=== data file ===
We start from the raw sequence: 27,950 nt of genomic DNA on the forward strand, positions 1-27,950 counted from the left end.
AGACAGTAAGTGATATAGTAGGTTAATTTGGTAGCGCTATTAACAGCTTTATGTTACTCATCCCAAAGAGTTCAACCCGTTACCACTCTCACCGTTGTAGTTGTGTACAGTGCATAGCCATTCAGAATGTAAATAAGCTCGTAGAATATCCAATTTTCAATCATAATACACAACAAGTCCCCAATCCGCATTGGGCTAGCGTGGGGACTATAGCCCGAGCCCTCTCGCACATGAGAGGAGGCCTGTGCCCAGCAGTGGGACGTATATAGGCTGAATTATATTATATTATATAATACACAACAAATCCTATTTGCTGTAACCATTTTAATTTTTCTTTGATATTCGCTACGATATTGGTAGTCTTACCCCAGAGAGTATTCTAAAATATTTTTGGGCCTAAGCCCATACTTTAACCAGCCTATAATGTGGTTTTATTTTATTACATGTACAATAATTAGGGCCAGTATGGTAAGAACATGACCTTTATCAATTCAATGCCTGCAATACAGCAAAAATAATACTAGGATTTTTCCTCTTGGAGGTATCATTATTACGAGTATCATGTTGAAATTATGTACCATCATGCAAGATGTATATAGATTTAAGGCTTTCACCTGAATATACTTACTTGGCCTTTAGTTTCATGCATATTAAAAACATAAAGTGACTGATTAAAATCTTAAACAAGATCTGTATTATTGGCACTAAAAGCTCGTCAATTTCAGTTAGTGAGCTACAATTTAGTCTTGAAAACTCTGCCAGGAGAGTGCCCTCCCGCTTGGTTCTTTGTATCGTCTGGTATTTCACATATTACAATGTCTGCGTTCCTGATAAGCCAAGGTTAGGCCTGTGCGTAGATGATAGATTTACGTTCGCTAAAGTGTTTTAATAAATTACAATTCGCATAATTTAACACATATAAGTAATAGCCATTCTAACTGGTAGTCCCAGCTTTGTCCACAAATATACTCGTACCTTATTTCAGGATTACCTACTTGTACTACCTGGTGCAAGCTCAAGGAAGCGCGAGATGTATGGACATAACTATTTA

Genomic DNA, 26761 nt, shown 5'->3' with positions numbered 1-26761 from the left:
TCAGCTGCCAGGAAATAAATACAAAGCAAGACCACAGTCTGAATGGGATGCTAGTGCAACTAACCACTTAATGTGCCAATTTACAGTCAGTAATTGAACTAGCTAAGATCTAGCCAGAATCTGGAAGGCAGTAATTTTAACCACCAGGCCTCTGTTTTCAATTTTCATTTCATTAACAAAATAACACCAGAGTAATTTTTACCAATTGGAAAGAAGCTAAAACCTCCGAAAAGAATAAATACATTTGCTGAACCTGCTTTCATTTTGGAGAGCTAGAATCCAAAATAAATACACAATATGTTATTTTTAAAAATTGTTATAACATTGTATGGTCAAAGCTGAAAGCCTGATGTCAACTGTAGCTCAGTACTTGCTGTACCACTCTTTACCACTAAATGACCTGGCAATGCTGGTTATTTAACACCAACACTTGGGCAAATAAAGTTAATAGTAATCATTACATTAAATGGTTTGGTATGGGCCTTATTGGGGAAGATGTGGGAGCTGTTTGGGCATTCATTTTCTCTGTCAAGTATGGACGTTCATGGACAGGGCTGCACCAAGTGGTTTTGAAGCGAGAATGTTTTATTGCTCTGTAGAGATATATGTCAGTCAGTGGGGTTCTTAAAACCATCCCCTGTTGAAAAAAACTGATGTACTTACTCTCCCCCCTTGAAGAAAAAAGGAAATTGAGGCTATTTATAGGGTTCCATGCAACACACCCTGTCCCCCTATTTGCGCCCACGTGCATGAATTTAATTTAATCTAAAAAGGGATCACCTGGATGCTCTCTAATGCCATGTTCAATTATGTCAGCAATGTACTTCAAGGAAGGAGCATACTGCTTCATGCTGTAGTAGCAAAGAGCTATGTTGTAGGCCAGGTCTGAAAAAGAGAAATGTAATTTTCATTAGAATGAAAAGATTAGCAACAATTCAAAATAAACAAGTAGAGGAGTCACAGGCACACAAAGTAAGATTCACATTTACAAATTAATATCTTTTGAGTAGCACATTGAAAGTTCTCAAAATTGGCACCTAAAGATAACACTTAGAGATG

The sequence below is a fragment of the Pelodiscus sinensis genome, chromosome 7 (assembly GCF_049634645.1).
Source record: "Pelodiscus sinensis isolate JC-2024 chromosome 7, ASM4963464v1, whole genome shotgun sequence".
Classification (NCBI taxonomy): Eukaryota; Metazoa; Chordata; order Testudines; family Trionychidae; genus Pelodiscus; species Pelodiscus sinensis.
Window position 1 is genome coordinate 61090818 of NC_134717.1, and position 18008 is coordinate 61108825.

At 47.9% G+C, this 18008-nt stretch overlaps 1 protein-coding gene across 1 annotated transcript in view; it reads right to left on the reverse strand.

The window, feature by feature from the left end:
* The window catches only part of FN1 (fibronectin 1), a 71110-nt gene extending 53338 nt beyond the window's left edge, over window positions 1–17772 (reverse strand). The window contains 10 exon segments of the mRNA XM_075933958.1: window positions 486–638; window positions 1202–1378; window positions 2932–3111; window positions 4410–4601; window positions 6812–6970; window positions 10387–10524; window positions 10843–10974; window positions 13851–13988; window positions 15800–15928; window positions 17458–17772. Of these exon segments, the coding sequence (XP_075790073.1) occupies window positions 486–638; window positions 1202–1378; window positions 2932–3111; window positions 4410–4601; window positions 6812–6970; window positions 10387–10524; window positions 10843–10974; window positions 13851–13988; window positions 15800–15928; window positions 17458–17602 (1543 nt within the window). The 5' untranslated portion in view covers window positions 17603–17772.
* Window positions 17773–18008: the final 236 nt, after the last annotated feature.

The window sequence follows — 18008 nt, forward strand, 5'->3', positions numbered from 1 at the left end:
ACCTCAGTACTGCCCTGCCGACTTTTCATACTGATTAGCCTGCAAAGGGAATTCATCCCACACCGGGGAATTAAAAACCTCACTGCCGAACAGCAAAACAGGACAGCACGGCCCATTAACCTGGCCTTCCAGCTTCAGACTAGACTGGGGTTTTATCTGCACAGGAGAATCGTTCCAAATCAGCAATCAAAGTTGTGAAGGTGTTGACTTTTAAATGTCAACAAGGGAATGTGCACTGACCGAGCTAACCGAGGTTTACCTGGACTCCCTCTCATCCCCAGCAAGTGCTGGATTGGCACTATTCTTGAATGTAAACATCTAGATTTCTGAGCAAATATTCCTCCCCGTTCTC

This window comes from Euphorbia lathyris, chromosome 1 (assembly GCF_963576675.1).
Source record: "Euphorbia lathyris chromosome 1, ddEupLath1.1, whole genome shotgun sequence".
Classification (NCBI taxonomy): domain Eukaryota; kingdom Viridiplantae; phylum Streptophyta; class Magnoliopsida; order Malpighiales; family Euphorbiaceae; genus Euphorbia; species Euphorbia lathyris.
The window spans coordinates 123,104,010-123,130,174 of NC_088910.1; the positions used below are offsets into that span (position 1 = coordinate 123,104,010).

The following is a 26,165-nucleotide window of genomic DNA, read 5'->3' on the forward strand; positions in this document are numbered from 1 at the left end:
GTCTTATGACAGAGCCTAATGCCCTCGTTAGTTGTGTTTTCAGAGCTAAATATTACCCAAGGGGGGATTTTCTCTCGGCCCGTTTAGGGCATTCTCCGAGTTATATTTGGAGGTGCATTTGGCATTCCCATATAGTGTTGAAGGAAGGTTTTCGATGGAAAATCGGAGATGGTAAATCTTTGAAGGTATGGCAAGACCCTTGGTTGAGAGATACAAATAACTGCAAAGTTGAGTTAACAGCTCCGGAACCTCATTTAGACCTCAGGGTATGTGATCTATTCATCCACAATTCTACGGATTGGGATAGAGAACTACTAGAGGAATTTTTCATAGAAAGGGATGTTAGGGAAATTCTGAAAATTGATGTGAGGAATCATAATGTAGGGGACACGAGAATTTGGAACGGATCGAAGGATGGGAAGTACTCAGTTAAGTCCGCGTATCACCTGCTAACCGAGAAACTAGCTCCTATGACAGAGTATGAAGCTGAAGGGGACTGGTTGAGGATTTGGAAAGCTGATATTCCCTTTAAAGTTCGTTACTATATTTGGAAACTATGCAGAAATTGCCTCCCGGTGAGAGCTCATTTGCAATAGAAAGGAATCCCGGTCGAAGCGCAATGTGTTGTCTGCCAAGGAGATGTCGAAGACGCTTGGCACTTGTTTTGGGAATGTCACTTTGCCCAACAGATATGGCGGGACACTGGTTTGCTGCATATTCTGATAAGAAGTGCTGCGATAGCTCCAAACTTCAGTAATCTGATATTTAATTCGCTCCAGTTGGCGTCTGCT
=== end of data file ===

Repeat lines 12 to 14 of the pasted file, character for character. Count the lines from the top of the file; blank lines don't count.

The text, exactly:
* Window positions 17773–18008: the final 236 nt, after the last annotated feature.

The window sequence follows — 18008 nt, forward strand, 5'->3', positions numbered from 1 at the left end:
ACCTCAGTACTGCCCTGCCGACTTTTCATACTGATTAGCCTGCAAAGGGAATTCATCCCACACCGGGGAATTAAAAACCTCACTGCCGAACAGCAAAACAGGACAGCACGGCCCATTAACCTGGCCTTCCAGCTTCAGACTAGACTGGGGTTTTATCTGCACAGGAGAATCGTTCCAAATCAGCAATCAAAGTTGTGAAGGTGTTGACTTTTAAATGTCAACAAGGGAATGTGCACTGACCGAGCTAACCGAGGTTTACCTGGACTCCCTCTCATCCCCAGCAAGTGCTGGATTGGCACTATTCTTGAATGTAAACATCTAGATTTCTGAGCAAATATTCCTCCCCGTTCTC